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Unformatted text preview: How to decide if a molecule is chiral or not chiral (achiral) Introduction: Chirality is a property of individual molecules. If a molecule is chiral then we know that the molecule has two enantiomeric forms (which are almost identical but are actually different molecules). I like to think of this as the 'evil twin' property. If a molecule is chiral then we know that it has an 'evil twin' (an enantiomer). If a molecule is not chiral (achiral) then it is unique and does not have an 'evil twin'. How to: There are three different common tests for chiralty. You can use which ever test is easiest to apply for a particular molecule. (Note: that they should all give the same answer for a particular molecule). Molecule 1 K. Shimizu Test 1: Draw the mirror image of the molecule and see if the two molecules are the same or different. If they are different, then the molecule is chiral. If they are the same, then it is not chiral. Test 2: If the molecule has only one chiral center, then the molecule is chiral. If the molecule has more than one chiral center, it is most likely chiral. The exceptions are meso-compounds, which have chiral centers but are not chiral due to the presence of a place of symmetry. Test 3: If a molecule has a plane of symmetry, then the molecule is not chiral (achiral)....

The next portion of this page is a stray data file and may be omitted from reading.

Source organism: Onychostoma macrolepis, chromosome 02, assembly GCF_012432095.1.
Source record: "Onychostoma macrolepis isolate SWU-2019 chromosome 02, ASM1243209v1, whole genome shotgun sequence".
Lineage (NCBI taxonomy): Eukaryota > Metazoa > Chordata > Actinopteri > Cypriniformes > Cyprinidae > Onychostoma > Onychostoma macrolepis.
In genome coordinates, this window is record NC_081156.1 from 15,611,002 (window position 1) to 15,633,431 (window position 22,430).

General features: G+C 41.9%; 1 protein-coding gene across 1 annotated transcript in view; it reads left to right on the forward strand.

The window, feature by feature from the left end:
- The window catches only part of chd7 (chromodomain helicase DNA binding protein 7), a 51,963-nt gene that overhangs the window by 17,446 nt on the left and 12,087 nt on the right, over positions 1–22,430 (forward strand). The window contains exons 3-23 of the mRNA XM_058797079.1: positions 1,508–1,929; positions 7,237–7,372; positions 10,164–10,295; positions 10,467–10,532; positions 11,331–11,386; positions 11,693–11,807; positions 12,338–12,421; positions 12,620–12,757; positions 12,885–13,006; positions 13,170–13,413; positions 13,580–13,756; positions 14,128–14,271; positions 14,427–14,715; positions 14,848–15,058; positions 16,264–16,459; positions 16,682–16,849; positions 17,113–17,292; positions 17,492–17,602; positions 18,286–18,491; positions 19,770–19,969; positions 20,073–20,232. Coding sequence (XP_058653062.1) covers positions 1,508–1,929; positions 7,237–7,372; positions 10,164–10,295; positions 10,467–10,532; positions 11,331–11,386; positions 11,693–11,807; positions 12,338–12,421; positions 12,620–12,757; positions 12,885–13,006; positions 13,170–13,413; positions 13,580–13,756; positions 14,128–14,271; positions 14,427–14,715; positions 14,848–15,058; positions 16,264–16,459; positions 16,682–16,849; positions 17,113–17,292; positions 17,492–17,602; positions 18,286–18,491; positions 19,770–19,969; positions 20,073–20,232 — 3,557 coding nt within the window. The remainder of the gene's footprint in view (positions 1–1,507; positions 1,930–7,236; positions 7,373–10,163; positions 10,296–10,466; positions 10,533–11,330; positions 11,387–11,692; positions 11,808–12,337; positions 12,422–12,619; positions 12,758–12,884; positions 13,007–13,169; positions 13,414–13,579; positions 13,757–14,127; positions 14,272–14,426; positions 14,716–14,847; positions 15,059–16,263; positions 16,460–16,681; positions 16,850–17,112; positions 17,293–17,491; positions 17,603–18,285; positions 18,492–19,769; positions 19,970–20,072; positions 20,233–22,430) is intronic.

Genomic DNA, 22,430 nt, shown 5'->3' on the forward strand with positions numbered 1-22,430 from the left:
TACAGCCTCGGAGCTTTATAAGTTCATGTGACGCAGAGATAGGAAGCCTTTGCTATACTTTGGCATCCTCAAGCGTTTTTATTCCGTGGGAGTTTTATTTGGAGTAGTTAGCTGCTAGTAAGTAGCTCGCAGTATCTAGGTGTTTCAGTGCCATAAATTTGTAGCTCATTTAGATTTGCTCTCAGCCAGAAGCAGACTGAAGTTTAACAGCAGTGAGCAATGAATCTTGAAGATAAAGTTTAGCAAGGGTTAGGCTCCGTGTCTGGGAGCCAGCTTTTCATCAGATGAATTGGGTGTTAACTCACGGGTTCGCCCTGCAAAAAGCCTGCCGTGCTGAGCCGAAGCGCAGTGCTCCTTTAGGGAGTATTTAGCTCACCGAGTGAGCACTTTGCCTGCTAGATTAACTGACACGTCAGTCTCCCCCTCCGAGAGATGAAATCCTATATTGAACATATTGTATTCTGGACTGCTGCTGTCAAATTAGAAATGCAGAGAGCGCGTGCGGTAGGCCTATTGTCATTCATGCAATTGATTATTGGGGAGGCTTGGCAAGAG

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This note was uploaded on 02/23/2012 for the course CHEM 333 taught by Professor Lavigne during the Spring '09 term at South Carolina.
- Spring '09